A new approach to problem-solving across the Sustainable Development Goals

Alexandra Bracken, John McArthur, and Jacob Taylor at Brookings: “The economic, social, and environmental challenges embedded throughout the world’s 17 Sustainable Development Goals (SDGs) will require many breakthroughs from business as usual. COVID-19 has only underscored the SDGs’ central message that the underlying problems are both interconnected and urgent, so new mindsets are required to generate faster progress on many fronts at once. Our recent report, 17 Rooms: A new approach to spurring action for the Sustainable Development Goals, describes an effort to innovate around the process of SDG problem-solving itself.

17 Rooms aims to advance problem-solving within and across all the SDGs. As a partnership between Brookings and The Rockefeller Foundation, the first version of the undertaking was convened in September 2018, as a single meeting on the eve of the U.N. General Assembly in New York. The initiative has since evolved into a two-pronged effort: an annual flagship process focused on global-scale policy issues and a community-level process in which local actors are taking 17 Rooms methods into their own hands.

In practical terms, 17 Rooms consists of participants from disparate specialist communities each meeting in their own “Rooms,” or working groups, one for each SDG. Each Room is tasked with a common assignment of identifying cooperative actions they can take over the subsequent 12-18 months. Emerging ideas are then shared across Rooms to spot opportunities for collaboration.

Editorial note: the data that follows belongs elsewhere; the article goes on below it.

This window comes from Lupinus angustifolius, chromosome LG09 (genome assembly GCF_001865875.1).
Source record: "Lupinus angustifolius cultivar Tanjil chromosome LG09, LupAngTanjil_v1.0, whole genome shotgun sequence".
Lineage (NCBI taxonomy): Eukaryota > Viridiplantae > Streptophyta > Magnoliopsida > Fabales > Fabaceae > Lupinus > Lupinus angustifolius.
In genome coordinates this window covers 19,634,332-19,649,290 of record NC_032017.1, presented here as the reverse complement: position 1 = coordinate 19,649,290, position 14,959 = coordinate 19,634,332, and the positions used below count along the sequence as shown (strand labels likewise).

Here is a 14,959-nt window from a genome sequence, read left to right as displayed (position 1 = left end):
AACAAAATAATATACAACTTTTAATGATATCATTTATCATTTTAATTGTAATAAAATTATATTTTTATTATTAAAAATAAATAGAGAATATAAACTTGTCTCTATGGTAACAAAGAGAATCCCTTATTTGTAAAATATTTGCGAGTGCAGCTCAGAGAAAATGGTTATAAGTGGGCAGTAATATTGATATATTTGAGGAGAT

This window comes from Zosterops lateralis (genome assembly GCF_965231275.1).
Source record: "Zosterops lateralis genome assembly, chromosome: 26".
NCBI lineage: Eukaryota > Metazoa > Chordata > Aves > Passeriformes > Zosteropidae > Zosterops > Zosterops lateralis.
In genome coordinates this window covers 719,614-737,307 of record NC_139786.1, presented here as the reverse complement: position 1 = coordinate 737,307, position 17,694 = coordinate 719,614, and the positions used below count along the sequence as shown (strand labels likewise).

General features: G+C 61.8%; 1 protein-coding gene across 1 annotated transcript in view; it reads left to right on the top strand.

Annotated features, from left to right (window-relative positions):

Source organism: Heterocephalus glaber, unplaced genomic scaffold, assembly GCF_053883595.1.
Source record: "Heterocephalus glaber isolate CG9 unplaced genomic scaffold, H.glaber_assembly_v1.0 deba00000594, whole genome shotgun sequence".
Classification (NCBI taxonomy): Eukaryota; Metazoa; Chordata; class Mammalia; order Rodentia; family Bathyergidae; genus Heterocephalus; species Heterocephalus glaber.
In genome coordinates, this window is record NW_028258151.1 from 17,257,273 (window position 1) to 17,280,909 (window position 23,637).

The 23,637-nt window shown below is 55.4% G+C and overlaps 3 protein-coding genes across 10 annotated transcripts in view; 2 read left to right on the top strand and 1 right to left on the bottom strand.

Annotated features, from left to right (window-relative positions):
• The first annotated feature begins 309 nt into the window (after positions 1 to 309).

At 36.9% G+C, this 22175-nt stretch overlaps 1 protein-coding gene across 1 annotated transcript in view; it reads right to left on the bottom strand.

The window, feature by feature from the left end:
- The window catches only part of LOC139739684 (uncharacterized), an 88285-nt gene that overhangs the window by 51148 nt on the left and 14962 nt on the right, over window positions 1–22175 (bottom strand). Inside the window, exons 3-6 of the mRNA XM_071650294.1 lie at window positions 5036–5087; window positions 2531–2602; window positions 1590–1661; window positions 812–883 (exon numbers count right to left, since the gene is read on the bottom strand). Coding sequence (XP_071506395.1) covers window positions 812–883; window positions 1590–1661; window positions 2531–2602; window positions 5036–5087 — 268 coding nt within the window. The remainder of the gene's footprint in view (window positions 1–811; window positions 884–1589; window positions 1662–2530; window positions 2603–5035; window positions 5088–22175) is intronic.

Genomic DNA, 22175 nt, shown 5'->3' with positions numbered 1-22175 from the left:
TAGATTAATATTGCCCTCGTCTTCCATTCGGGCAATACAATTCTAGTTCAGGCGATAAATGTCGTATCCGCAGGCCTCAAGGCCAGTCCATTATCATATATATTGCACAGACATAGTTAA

The initiative continues to evolve through ongoing experimentation, so methods are not overly fixed, but three design principles help define key elements of the 17 Rooms mindset:

  1. All SDGs get a seat at the table. Insights, participants, and priorities are valued equally across all the specialist communities focused on individual dimensions of the SDGs
  2. Take a next step, not the perfect step. The process encourages participants to identify—and collaborate on—actions that are “big enough to matter, but small enough to get done”
  3. Conversations, not presentations. Discussions are structured around collaboration and peer-learning, aiming to focus on what’s best for an issue, not any individual organization

These principles appear to contribute to three distinct forms of value: the advancement of action, the generation of insights, and a strengthened sense of community among participants….(More)”.